Arguably the biggest obstacle in FedEx's (NYSE: FDX ) growth path is the economic uncertainty and sluggish growth in the world economy. Speaking at the recent fourth-quarter earnings release, CFO Alan B. Graf Jr said, "It used to be that international trade was a multiple of GDP, and those days have passed, we do expect global trade will pick up, but I don't think it'll be a multiple of GDP."
While this is a harsh reality, FedEx has to expand its international footprint, as that's where the growth lies. According to the U.S. Commercial Service, 95% consumers live outside the U.S. Here's the latest update on FedEx's international gameplan.
In its 2013 10-K, FedEx says that "as the world's economy has become more fully integrated, companies are sourcing and selling globally." Delivery companies are a direct beneficiary of the global buying and selling since they facilitate this trade. FedEx is present in more than 220 countries and handles 90% of the global GDP. It has significantly increased the pace of its international acquisitions in the last three to four years, with nine out of the last 10 acquisitions outside the U.S.
Emerging nations in Europe, the Middle East and Africa (EMEA), and Asia are FedEx's biggest focus areas and could be its future growth engine. At the company's recent round table in Memphis, Raj Subramaniam, executive vice-president of global strategy, said, "Rich with possibilities, these young, vibrant new economies are just starting to flex their muscles, but by 2050, they are projected to make up many of the top 20 contributors to global GDP."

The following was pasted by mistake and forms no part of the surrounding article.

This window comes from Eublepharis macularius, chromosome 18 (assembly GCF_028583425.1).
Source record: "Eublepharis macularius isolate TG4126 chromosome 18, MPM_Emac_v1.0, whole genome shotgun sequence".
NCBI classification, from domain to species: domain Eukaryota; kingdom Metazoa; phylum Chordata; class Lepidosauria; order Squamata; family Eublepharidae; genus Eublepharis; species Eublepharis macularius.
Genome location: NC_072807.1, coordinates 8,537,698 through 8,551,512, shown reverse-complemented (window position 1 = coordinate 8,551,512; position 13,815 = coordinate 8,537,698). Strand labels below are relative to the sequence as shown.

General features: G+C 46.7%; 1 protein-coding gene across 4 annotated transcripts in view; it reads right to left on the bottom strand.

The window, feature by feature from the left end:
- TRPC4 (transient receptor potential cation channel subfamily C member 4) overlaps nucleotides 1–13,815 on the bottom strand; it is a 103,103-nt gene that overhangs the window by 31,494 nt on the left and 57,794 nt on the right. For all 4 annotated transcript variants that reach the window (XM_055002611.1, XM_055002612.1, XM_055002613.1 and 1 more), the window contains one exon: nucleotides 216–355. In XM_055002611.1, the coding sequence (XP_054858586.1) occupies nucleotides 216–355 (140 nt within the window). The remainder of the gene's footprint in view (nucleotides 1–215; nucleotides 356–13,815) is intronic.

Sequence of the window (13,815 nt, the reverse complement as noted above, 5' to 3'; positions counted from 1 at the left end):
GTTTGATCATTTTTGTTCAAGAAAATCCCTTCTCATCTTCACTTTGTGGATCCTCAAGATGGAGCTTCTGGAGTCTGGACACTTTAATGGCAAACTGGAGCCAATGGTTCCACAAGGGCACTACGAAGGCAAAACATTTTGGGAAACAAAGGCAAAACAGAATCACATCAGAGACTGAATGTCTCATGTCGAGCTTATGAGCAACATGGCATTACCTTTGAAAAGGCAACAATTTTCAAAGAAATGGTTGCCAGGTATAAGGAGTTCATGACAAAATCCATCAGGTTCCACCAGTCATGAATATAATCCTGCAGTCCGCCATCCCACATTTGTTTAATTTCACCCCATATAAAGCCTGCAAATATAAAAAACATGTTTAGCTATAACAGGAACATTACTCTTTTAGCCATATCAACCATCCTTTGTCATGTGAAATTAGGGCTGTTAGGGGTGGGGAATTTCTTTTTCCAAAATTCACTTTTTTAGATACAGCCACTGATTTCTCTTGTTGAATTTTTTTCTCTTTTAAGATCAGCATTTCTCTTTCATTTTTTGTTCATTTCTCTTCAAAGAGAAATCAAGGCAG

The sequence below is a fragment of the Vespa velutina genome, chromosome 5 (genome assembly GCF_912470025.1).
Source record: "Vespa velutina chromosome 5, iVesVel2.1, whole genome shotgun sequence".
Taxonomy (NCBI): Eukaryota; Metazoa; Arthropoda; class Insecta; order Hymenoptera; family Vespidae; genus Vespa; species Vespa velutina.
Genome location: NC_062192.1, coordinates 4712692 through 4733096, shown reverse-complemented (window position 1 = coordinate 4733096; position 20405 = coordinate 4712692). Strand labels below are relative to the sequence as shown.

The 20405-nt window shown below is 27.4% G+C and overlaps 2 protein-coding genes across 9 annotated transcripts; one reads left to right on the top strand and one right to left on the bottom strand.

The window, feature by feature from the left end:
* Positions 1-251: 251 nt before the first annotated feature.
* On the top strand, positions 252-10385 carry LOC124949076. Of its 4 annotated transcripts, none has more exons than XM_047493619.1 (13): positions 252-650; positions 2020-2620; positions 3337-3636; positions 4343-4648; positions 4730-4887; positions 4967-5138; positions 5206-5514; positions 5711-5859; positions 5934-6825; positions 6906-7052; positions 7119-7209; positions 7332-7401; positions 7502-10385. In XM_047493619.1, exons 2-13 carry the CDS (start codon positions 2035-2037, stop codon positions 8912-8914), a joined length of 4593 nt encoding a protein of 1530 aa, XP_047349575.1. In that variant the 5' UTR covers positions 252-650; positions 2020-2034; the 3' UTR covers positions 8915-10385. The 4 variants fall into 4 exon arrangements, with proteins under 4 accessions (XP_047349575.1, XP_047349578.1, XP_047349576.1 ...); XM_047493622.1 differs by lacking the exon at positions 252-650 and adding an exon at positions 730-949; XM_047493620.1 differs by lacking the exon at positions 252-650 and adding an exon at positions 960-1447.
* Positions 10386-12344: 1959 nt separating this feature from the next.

EMEA game plan
Things are improving in Europe. A recent Ernst & Young study says that in 2013, foreign direct investment (FDI) in Europe was 223 billion euros, 25% higher than 2012. There's also the big e-commerce explosion -- according to researcher e-marketer, by 2017, B2C sales in the EMEA region could grow to a whopping $569.5 billion.
EMEA president of FedEx Express, David Binks, is upbeat about the recovery in Spain, Portugal, France, and the U.K. He told CNBC that FedEx is trying to provide subject matter expertise to regional companies together with online tools in local languages, to help improve their global connectivity. Greater international trade in turn would accelerate FedEx's package volumes.
To tap the new opportunities, FedEx has opened 100 new depots in Europe in less than two year's time and added 3,600 more employees. It's offering cross-continent deliveries from 13 European countries. FedEx has an approximately 10% market share in the continent.
In February 2014, the company also introduced its award-winning SenseAware service in 14 European countries. SenseAware uses multi-sensor gadget to gather and send out data from packages, helping customers to better track their parcels during shipment. The service has been popular in the U.S. since launch in 2009. It's important that FedEx carves a niche as most of its rivals are also betting on Europe's prospects.